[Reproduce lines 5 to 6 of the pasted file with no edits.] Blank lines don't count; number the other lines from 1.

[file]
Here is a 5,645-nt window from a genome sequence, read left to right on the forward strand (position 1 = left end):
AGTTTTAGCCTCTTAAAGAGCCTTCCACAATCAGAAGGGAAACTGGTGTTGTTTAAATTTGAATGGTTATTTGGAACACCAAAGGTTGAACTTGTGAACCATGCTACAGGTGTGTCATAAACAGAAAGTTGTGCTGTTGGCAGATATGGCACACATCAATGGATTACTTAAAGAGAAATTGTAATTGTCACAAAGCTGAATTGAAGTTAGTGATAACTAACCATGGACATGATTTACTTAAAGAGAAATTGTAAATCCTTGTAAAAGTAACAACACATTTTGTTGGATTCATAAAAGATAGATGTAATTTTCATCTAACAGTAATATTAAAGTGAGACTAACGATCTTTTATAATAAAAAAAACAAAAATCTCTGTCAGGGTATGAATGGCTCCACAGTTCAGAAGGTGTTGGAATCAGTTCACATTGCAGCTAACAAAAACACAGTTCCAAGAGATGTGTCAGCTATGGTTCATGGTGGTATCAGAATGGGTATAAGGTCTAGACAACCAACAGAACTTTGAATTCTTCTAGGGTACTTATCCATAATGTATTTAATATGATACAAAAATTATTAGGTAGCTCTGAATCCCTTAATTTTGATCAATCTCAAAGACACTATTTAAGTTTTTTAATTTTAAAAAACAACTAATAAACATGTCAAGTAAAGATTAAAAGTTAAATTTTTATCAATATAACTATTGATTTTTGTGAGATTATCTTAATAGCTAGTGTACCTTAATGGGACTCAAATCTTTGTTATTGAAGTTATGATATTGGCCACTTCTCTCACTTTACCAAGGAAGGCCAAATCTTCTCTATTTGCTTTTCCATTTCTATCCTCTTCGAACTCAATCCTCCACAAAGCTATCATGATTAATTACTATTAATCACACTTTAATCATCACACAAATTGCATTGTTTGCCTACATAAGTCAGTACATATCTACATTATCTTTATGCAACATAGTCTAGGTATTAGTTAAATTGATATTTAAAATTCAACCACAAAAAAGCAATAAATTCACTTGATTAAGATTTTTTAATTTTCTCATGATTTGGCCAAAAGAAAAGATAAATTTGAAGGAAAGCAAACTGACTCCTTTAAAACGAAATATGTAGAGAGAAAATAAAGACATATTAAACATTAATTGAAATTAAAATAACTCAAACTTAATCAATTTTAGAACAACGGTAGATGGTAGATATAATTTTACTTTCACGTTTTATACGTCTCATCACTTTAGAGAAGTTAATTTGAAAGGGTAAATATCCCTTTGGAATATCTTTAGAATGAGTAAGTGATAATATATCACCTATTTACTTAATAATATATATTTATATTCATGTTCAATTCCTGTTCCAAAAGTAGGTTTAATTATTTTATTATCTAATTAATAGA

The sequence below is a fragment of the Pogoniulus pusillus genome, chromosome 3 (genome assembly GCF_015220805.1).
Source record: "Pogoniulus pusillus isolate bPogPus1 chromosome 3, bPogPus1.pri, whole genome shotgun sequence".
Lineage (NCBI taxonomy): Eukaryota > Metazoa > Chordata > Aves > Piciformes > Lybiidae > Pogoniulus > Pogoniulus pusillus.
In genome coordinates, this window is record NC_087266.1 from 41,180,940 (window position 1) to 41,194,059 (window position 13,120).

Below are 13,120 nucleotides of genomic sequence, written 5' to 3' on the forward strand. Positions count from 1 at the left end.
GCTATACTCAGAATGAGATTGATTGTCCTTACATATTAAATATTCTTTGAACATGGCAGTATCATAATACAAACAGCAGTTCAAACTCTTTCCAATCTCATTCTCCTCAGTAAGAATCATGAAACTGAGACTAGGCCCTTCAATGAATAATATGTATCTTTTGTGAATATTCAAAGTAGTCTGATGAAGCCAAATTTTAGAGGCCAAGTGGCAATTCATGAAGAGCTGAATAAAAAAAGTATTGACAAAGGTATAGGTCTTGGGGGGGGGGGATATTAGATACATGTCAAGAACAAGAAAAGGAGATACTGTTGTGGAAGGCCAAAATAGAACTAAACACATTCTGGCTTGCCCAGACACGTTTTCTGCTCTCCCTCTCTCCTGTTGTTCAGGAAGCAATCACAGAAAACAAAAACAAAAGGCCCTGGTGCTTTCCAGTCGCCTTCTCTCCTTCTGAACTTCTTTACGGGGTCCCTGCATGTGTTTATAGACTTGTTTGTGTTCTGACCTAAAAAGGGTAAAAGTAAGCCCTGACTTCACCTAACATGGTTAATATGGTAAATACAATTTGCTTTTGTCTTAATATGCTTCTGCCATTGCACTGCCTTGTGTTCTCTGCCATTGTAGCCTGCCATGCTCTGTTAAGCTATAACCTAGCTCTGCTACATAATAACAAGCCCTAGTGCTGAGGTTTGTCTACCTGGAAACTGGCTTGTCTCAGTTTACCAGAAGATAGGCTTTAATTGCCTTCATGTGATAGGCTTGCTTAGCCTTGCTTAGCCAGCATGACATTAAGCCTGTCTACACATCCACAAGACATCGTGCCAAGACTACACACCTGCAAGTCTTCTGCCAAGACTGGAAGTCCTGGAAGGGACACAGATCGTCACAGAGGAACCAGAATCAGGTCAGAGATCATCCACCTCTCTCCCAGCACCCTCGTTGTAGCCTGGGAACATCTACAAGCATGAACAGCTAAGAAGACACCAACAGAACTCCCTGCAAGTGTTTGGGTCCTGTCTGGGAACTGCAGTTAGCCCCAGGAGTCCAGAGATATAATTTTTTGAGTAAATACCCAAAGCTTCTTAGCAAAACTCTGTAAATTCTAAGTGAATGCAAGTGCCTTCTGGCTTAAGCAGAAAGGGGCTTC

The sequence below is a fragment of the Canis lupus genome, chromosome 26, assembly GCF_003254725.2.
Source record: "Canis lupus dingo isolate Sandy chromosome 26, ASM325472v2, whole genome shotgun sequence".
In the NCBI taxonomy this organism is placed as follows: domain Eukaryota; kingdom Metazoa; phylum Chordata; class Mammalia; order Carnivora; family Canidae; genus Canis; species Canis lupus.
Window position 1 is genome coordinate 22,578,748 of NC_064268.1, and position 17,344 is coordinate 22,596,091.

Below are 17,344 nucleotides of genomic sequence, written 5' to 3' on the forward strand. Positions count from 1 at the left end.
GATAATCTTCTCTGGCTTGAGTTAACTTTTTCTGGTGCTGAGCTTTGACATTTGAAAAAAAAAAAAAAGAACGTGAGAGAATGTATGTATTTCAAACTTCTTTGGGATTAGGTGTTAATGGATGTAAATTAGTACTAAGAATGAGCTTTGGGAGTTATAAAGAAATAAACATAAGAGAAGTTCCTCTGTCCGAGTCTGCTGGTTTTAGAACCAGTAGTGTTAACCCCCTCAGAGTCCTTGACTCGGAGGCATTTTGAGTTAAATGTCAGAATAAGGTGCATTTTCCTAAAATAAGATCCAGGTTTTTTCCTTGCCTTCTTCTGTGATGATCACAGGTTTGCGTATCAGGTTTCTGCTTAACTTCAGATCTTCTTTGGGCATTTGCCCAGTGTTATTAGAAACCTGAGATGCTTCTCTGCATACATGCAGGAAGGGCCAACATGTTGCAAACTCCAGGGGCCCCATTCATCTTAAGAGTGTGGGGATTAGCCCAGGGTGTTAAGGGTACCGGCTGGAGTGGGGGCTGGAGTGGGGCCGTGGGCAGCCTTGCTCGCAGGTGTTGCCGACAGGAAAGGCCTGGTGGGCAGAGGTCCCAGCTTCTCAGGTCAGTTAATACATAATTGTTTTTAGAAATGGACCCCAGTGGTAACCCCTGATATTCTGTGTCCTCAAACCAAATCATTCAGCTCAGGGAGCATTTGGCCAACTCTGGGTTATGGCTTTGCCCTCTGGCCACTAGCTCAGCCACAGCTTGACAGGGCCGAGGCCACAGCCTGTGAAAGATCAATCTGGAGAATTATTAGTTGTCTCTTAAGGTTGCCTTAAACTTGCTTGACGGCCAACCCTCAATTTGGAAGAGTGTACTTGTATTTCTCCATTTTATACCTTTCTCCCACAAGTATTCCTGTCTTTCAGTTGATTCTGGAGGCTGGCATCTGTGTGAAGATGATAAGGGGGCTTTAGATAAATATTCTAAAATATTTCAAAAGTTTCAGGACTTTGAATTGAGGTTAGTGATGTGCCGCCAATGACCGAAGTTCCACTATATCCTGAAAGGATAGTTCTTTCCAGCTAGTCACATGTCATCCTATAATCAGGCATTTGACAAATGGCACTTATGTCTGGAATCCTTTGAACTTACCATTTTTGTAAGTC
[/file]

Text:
Lineage (NCBI taxonomy): Eukaryota > Metazoa > Chordata > Aves > Piciformes > Lybiidae > Pogoniulus > Pogoniulus pusillus.
In genome coordinates, this window is record NC_087266.1 from 41,180,940 (window position 1) to 41,194,059 (window position 13,120).